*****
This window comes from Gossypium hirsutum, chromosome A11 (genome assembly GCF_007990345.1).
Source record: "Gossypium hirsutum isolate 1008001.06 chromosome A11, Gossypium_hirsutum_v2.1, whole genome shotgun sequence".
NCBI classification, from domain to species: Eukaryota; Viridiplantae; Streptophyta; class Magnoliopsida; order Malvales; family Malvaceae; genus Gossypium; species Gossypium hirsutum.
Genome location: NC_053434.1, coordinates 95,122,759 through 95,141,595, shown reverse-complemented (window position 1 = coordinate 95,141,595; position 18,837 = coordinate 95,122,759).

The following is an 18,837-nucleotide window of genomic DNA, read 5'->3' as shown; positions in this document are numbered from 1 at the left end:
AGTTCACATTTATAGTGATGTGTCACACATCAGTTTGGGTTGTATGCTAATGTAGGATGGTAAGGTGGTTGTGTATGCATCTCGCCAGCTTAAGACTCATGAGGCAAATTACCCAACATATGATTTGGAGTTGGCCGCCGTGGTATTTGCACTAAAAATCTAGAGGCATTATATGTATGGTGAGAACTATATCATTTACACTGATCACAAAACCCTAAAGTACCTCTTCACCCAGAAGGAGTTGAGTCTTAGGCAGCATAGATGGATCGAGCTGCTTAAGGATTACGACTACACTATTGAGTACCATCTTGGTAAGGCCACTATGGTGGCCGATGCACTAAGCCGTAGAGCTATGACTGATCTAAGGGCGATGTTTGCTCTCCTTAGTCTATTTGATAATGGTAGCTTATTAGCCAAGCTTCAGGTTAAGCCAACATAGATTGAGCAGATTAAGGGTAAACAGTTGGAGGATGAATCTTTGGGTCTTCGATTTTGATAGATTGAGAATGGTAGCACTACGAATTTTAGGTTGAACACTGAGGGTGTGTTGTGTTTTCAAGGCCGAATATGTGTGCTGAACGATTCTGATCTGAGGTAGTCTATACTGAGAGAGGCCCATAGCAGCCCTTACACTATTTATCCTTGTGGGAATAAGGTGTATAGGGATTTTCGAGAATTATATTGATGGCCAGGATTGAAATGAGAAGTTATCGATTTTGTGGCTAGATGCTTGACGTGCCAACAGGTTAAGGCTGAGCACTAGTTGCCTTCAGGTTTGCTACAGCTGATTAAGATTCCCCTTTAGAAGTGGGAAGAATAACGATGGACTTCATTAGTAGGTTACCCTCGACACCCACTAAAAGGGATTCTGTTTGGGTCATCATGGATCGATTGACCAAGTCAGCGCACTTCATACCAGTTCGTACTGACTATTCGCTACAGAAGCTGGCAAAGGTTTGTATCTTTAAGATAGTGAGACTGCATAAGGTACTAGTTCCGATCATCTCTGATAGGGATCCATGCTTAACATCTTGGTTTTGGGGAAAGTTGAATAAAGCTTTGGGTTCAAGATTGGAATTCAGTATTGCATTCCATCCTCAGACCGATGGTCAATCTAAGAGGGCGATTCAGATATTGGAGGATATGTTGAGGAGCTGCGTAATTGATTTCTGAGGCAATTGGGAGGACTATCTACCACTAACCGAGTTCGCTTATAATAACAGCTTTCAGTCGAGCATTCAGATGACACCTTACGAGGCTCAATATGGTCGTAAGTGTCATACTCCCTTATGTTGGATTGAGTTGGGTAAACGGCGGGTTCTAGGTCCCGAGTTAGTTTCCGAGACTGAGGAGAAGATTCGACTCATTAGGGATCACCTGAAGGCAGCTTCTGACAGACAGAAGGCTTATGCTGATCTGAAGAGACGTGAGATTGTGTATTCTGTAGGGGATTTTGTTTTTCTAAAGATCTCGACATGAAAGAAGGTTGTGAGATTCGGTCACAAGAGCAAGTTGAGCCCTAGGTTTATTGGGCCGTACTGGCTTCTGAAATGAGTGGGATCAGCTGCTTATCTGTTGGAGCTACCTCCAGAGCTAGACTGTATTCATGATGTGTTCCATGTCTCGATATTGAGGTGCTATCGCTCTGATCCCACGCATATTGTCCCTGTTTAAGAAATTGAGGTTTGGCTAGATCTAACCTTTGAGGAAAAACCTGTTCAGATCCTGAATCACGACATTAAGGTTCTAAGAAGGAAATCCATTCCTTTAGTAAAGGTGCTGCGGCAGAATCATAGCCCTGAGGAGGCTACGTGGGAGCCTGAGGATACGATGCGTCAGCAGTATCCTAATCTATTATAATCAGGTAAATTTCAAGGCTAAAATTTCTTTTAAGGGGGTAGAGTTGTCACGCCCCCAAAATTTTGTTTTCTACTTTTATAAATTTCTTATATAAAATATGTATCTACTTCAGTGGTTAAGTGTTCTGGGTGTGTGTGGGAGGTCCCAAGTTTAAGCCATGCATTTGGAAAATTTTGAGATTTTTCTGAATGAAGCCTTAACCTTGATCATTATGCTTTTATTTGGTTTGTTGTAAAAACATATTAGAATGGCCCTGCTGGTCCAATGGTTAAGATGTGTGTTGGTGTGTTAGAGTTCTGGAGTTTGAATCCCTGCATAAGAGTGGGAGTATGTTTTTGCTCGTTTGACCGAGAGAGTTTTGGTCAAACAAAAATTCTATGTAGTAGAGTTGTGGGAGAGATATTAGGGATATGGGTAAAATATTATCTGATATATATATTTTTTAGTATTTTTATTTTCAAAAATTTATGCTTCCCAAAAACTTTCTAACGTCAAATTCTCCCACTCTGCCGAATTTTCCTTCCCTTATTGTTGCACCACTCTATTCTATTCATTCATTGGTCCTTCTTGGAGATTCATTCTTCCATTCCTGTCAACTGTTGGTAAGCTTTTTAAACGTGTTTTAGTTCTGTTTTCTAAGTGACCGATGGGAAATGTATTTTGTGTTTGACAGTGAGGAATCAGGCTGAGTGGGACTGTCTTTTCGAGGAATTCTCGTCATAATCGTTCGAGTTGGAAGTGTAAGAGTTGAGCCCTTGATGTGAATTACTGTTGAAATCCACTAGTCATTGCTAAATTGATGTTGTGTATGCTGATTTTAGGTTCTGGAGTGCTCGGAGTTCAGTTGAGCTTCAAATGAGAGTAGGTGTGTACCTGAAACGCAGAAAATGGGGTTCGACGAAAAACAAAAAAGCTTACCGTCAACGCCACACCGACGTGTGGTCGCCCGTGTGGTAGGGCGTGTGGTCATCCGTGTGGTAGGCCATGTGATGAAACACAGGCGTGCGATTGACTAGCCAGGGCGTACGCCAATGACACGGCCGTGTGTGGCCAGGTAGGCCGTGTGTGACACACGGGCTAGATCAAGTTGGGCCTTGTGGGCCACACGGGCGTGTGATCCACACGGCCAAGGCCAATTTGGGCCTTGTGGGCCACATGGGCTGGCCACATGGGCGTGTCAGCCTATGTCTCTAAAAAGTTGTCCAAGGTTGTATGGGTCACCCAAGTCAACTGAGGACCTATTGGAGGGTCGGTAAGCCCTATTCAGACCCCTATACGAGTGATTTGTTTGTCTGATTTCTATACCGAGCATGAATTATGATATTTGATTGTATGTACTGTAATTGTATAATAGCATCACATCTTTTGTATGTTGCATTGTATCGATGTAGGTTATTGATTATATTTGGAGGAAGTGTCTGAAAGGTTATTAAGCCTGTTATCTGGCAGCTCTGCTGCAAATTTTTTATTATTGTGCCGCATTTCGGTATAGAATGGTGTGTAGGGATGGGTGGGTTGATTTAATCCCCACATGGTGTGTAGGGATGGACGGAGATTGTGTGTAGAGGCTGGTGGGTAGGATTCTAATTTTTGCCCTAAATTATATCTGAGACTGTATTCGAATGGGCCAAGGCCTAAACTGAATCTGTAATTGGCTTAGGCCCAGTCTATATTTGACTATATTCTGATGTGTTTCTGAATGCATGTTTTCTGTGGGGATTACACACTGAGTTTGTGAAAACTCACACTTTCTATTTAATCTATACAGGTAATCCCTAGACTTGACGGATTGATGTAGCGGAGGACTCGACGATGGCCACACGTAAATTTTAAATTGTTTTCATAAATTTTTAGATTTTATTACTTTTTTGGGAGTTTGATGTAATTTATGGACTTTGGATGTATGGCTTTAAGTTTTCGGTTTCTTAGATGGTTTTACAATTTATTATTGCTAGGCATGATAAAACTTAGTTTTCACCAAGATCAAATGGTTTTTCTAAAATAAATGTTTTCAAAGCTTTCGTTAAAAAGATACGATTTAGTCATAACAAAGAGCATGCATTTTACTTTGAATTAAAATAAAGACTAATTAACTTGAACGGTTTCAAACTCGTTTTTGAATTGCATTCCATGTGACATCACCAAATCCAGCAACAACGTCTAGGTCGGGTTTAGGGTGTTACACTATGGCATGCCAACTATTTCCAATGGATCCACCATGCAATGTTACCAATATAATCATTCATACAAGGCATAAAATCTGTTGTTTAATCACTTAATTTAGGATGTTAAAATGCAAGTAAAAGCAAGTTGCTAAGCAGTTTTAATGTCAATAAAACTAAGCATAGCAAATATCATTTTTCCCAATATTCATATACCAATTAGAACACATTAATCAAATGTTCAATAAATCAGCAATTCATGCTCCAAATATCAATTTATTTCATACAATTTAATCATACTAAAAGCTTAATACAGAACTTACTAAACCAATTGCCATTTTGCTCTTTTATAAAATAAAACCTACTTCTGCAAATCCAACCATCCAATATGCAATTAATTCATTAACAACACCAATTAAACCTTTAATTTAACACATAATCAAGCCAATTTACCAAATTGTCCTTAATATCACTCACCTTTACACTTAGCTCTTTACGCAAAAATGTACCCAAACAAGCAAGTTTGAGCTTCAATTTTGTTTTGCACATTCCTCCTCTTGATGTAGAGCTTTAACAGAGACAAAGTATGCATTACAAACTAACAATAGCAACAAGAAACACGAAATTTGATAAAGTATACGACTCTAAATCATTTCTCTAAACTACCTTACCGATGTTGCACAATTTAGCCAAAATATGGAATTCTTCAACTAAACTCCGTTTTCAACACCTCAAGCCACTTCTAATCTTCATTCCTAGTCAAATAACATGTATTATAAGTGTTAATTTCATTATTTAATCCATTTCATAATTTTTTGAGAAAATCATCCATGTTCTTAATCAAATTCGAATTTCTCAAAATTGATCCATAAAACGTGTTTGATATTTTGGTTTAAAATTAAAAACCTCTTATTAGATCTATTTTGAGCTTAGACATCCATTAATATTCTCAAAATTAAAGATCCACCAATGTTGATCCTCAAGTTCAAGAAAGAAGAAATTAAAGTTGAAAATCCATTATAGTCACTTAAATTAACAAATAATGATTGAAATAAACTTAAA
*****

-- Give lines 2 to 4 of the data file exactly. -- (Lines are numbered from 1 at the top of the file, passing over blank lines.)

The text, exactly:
Source record: "Gossypium hirsutum isolate 1008001.06 chromosome A11, Gossypium_hirsutum_v2.1, whole genome shotgun sequence".
NCBI classification, from domain to species: Eukaryota; Viridiplantae; Streptophyta; class Magnoliopsida; order Malvales; family Malvaceae; genus Gossypium; species Gossypium hirsutum.
Genome location: NC_053434.1, coordinates 95,122,759 through 95,141,595, shown reverse-complemented (window position 1 = coordinate 95,141,595; position 18,837 = coordinate 95,122,759).